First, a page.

NASA preferred to select experienced test pilots as astronauts, not just for their proven ability to operate in high-stress environments but for their engineering expertise in high-tech development programs. Group II included two civilians who had military test flying experience, four men from the Air Force, and three from the Navy. Three had master’s degrees in engineering, four had bachelor’s degrees in engineering, and two had bachelor’s degrees in science from the Naval Academy.
Believing that the program needed an Astronaut Corps of 24 to crew Gemini and Apollo, NASA management conducted a new recruitment in 1963 (Group III) that gave preference to test pilots but allowed for the selection of candidates with only 1,000 hours of high-performance jet flying time. Fourteen new astronauts were announced in October 1963, bringing the total Astronaut Office head count to 30. Group III included eight holders of advanced degrees and two civilians.
FIGURE 1.6 The Gemini 7 spacecraft as observed from the Gemini 6 spacecraft during rendezvous maneuvers. SOURCE: Courtesy of NASA; GPN-2000-001049, available at http://grin.hq.nasa.gov/.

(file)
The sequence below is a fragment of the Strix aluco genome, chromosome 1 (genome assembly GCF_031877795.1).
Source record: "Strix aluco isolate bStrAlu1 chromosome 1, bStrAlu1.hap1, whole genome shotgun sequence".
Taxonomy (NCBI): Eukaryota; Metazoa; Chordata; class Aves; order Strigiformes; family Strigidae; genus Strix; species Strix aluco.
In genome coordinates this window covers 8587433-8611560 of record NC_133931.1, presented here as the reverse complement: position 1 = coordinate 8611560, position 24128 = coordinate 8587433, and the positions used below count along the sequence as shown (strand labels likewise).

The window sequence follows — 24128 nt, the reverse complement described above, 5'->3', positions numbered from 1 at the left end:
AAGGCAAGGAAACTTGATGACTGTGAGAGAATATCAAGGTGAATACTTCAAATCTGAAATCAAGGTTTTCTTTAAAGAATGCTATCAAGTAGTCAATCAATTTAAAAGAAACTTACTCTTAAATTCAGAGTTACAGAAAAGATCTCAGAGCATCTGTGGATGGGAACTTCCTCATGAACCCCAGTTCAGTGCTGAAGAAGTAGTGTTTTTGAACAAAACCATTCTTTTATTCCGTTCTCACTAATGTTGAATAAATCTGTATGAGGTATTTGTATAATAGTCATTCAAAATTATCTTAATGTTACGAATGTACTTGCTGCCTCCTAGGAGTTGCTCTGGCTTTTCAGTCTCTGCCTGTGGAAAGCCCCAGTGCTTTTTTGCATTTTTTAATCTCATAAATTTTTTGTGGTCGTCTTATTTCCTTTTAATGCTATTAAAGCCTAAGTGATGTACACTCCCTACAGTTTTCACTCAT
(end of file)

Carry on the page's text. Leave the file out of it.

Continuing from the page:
Scientist-Astronauts and the Apollo Applications Program
With encouragement from the National Academy of Sciences and other outside agencies, beginning in 1964, NASA began to consider the selection of scientists as astronauts for Apollo lunar exploration and Earth orbital missions. Candidates for the scientist-astronaut position could be but were not required to be pilots. The candidates were required to hold a doctoral degree in medicine, engineering, or one of the natural sciences. The National Academy of Sciences screened and evaluated the applications for scientific criteria, and NASA made the final selection.
Of the six candidates selected in June 1965 (Group IV), two were experienced pilots. The other four, as planned, were sent to USAF undergraduate pilot training for a year to qualify in the T-38, which NASA had adopted as its primary aircraft. One candidate withdrew from the program during flight school.
In 1965 and 1966, NASA’s long-term schedule called for as many as 30 Apollo Extension Program (AEP) or Apollo Applications Program (AAP) missions from 1969 to the middle 1970s. The agency therefore conducted a new round of selections in two phases: First, a new group of pilot-astronauts were selected according to the same
FIGURE 1.7 Technicians make final inspections of the Gemini 3 spacecraft in the spacecraft preparation room at Kennedy Space Center. SOURCE: Courtesy of NASA; GPN-2006-000016, available at http://grin.hq.nasa.gov/.
FIGURE 1.8 NASA’s Lunar Landing Research Vehicle during an early test. New programs and spacecraft required the development of new ground and flying simulators. SOURCE: NASA Dryden Flight Research Center; ECN-448, available at http://nix.ksc.nasa.gov/.